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Aging Pets

James R. Speiser, DVM, DABVP, CCRT
May 9, 2017

Thanks to better pet food and better medical attention, our furry friends are living longer lives than ever! But sadly, nothing can stop the aging process, and age is relative depending on the type of pet you have. For example, cats start to slow down at 10 - 12 years, small dogs are entering old age between 8 and 10 years old, and larger breed dogs like Great Danes may show signs of old age as quickly as 5 or 6 years.

As your pet ages, it is important to closely monitor their health to avoid issues such as cancer, chronic kidney disease, heart disease, diabetes or hyperthyroidism in cats. Sometimes these issues can be difficult to detect, but subtle changes in behavior can be indications of more serious problems. Things like not eating all of their food, loss of interest in favorite activities, asking to go outside more often, or having more accidents in the house can be telltale signs of early chronic disease.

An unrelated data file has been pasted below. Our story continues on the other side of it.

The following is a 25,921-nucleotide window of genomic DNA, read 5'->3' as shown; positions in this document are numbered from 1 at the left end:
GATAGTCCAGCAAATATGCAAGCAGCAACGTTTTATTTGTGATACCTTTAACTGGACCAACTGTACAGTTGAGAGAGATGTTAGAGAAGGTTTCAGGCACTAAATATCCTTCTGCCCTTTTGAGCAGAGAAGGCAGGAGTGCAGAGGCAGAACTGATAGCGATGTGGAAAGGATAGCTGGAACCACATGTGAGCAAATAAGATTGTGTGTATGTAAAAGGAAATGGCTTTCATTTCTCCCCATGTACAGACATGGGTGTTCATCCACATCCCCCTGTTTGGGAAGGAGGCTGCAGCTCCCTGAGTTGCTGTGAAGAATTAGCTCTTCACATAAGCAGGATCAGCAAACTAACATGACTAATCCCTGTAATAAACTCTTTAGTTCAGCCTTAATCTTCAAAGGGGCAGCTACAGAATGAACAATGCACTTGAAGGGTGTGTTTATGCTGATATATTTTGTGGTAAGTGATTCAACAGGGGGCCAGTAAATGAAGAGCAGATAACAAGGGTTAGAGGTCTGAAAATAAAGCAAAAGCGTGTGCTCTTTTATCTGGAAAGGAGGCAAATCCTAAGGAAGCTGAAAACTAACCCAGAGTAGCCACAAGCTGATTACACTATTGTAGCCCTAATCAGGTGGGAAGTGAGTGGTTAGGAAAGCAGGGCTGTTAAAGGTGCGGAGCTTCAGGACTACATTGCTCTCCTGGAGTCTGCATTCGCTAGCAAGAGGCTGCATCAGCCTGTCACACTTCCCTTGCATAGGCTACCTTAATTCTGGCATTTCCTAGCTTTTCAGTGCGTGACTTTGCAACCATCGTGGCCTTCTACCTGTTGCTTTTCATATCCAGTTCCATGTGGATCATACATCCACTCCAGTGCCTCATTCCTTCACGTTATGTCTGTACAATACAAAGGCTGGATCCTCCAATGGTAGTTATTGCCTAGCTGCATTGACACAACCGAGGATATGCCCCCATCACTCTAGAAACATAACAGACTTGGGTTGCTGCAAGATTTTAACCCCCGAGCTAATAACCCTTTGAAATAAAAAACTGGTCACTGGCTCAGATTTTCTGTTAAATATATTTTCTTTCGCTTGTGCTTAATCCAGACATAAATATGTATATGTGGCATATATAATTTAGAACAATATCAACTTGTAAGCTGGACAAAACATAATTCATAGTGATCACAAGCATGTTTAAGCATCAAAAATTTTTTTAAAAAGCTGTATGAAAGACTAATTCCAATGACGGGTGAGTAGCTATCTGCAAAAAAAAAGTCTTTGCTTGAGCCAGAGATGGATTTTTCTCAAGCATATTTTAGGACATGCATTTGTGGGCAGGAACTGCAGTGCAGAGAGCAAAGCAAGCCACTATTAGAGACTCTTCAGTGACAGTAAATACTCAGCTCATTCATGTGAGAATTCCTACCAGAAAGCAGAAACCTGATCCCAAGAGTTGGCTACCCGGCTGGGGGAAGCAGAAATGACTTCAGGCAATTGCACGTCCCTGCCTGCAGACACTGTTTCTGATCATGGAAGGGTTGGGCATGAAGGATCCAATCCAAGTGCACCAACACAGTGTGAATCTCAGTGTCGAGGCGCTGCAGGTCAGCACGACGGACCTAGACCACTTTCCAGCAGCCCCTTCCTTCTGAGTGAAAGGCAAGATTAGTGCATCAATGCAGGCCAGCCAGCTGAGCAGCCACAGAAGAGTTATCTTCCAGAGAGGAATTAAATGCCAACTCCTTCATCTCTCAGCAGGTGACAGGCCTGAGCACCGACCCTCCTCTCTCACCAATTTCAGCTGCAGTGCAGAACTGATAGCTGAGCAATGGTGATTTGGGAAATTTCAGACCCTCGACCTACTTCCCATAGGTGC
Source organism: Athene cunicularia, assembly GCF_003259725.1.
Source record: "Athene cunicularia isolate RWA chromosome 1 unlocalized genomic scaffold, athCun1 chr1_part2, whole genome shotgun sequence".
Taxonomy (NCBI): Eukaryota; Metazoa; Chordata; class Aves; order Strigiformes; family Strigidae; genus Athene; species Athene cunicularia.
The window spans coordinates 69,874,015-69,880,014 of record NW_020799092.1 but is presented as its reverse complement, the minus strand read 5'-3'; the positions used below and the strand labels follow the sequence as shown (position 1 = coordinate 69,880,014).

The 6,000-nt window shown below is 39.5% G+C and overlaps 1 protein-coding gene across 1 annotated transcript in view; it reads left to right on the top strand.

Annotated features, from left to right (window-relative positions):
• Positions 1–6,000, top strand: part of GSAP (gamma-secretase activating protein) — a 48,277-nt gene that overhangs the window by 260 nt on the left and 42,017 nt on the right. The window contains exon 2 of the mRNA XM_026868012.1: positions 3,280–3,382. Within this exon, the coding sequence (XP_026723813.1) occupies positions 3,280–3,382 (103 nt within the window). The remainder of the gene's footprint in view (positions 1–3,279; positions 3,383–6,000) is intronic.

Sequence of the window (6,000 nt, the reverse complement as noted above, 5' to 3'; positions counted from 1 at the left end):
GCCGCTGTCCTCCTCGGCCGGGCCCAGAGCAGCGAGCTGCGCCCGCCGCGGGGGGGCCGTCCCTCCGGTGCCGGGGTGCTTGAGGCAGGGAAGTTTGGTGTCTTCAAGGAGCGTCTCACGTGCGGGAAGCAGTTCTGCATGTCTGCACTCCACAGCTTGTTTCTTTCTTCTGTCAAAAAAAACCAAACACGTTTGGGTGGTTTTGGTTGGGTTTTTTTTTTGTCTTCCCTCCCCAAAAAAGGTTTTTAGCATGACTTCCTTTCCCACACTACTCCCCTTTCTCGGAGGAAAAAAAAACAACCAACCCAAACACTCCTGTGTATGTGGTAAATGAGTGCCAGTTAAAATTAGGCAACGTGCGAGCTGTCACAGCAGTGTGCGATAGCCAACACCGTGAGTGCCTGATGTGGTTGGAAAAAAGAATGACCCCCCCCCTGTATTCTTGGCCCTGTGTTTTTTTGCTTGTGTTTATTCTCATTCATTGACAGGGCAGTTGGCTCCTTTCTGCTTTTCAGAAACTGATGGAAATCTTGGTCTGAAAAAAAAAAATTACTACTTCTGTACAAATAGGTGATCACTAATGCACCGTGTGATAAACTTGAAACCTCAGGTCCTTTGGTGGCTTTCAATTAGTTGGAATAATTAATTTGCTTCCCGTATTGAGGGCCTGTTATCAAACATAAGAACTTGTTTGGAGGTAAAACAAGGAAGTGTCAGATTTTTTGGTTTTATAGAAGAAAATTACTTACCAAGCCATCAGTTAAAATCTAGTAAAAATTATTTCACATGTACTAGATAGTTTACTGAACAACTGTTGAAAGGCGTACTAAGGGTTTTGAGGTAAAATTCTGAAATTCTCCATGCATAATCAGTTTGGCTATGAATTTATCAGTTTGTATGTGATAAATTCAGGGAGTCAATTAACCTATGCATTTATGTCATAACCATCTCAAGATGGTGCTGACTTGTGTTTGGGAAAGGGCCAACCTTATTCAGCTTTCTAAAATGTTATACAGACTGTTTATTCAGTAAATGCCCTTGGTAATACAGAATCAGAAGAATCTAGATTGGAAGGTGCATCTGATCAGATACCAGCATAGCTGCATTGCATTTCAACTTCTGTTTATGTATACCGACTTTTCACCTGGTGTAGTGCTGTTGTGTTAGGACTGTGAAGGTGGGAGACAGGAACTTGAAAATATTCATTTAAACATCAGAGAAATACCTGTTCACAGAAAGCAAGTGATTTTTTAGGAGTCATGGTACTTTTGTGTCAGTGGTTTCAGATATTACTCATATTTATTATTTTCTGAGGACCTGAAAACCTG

To help combat the effects of aging, you should maintain the best diet possible for your pet (you're regular veterinarian can help you determine the best food for them). Also, consider environmental changes, like ramps to help them get up and down decks and stairs, but the key thing is to continue regular visits to your veterinarian and have blood work and urinalysis done at least once a year. By doing so, your vet may see panel changes over time that are going in the wrong direction, even if they are in normal ranges. This can let you address issues early, before they become significant problems and do the most to extend your pets life.




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